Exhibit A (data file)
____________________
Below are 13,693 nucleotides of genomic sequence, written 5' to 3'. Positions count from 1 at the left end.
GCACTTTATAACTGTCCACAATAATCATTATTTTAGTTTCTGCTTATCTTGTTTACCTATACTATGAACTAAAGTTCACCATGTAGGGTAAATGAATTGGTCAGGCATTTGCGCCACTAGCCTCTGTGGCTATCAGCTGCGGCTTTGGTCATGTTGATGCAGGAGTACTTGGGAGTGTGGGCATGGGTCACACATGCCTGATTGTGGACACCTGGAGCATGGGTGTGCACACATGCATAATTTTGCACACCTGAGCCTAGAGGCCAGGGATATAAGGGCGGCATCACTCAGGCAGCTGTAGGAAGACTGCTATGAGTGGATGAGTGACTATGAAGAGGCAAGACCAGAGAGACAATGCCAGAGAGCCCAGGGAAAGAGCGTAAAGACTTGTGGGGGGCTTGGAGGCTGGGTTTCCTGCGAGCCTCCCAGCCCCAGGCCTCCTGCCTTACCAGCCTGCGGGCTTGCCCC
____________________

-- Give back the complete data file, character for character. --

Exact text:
Below are 13,693 nucleotides of genomic sequence, written 5' to 3'. Positions count from 1 at the left end.
GCACTTTATAACTGTCCACAATAATCATTATTTTAGTTTCTGCTTATCTTGTTTACCTATACTATGAACTAAAGTTCACCATGTAGGGTAAATGAATTGGTCAGGCATTTGCGCCACTAGCCTCTGTGGCTATCAGCTGCGGCTTTGGTCATGTTGATGCAGGAGTACTTGGGAGTGTGGGCATGGGTCACACATGCCTGATTGTGGACACCTGGAGCATGGGTGTGCACACATGCATAATTTTGCACACCTGAGCCTAGAGGCCAGGGATATAAGGGCGGCATCACTCAGGCAGCTGTAGGAAGACTGCTATGAGTGGATGAGTGACTATGAAGAGGCAAGACCAGAGAGACAATGCCAGAGAGCCCAGGGAAAGAGCGTAAAGACTTGTGGGGGGCTTGGAGGCTGGGTTTCCTGCGAGCCTCCCAGCCCCAGGCCTCCTGCCTTACCAGCCTGCGGGCTTGCCCC